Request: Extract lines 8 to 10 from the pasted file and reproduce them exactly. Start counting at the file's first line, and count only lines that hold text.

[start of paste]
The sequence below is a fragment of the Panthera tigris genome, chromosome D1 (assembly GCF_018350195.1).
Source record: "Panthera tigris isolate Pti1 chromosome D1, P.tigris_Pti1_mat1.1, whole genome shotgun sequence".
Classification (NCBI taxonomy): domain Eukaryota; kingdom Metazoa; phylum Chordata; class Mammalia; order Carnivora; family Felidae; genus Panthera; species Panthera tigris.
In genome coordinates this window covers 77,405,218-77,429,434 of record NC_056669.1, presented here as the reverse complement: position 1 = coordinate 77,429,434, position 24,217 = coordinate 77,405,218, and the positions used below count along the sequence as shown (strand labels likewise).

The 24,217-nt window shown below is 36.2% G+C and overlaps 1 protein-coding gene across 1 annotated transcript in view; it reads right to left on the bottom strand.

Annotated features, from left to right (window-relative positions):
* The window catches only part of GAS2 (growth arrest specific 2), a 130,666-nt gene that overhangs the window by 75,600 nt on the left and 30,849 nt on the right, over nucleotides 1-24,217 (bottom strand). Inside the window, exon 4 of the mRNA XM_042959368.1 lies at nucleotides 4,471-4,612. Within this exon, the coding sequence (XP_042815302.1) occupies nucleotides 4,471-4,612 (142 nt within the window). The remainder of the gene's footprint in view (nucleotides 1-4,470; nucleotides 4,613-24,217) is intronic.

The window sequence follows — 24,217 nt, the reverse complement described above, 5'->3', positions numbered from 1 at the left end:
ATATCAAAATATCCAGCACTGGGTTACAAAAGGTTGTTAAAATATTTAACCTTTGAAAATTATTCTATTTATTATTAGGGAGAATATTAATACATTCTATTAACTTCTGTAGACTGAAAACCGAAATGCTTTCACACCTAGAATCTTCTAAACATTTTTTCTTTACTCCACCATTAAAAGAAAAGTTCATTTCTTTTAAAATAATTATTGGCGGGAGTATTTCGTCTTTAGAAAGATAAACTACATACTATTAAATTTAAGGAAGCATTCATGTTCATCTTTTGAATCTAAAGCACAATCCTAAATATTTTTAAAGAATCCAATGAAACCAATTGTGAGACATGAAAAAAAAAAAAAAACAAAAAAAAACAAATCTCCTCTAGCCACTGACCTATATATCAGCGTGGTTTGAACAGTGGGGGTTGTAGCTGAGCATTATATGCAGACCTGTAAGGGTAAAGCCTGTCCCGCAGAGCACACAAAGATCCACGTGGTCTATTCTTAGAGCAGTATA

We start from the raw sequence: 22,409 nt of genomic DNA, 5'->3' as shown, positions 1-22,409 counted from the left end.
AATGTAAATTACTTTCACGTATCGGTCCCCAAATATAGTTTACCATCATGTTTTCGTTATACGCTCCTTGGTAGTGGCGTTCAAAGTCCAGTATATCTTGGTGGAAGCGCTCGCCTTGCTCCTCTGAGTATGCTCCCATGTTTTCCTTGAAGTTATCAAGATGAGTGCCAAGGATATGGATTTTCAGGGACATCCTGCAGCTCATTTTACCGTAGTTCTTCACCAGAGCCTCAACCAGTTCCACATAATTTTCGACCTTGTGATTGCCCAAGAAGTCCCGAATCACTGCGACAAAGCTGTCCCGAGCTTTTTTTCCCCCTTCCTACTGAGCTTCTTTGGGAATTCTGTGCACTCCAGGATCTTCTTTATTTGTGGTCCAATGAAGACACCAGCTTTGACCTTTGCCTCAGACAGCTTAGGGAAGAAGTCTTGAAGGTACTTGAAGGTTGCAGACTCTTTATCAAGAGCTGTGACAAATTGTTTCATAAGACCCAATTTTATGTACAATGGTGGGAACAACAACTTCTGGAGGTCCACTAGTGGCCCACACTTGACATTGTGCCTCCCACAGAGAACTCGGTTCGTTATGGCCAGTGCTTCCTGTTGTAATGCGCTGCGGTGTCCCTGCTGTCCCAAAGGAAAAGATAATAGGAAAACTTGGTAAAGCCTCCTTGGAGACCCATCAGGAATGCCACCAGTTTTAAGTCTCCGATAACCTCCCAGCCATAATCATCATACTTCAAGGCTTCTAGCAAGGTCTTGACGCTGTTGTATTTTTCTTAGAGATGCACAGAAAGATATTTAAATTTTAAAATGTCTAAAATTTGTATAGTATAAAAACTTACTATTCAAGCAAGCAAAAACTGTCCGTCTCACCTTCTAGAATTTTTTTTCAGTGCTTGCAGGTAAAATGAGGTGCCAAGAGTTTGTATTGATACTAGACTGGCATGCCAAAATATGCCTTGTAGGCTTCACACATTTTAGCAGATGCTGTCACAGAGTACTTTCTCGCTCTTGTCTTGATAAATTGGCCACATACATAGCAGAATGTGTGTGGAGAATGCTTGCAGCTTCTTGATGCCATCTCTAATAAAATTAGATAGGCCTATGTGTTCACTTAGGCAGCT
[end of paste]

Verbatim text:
The window sequence follows — 24,217 nt, the reverse complement described above, 5'->3', positions numbered from 1 at the left end:
ATATCAAAATATCCAGCACTGGGTTACAAAAGGTTGTTAAAATATTTAACCTTTGAAAATTATTCTATTTATTATTAGGGAGAATATTAATACATTCTATTAACTTCTGTAGACTGAAAACCGAAATGCTTTCACACCTAGAATCTTCTAAACATTTTTTCTTTACTCCACCATTAAAAGAAAAGTTCATTTCTTTTAAAATAATTATTGGCGGGAGTATTTCGTCTTTAGAAAGATAAACTACATACTATTAAATTTAAGGAAGCATTCATGTTCATCTTTTGAATCTAAAGCACAATCCTAAATATTTTTAAAGAATCCAATGAAACCAATTGTGAGACATGAAAAAAAAAAAAAAACAAAAAAAAACAAATCTCCTCTAGCCACTGACCTATATATCAGCGTGGTTTGAACAGTGGGGGTTGTAGCTGAGCATTATATGCAGACCTGTAAGGGTAAAGCCTGTCCCGCAGAGCACACAAAGATCCACGTGGTCTATTCTTAGAGCAGTATA

We start from the raw sequence: 22,409 nt of genomic DNA, 5'->3' as shown, positions 1-22,409 counted from the left end.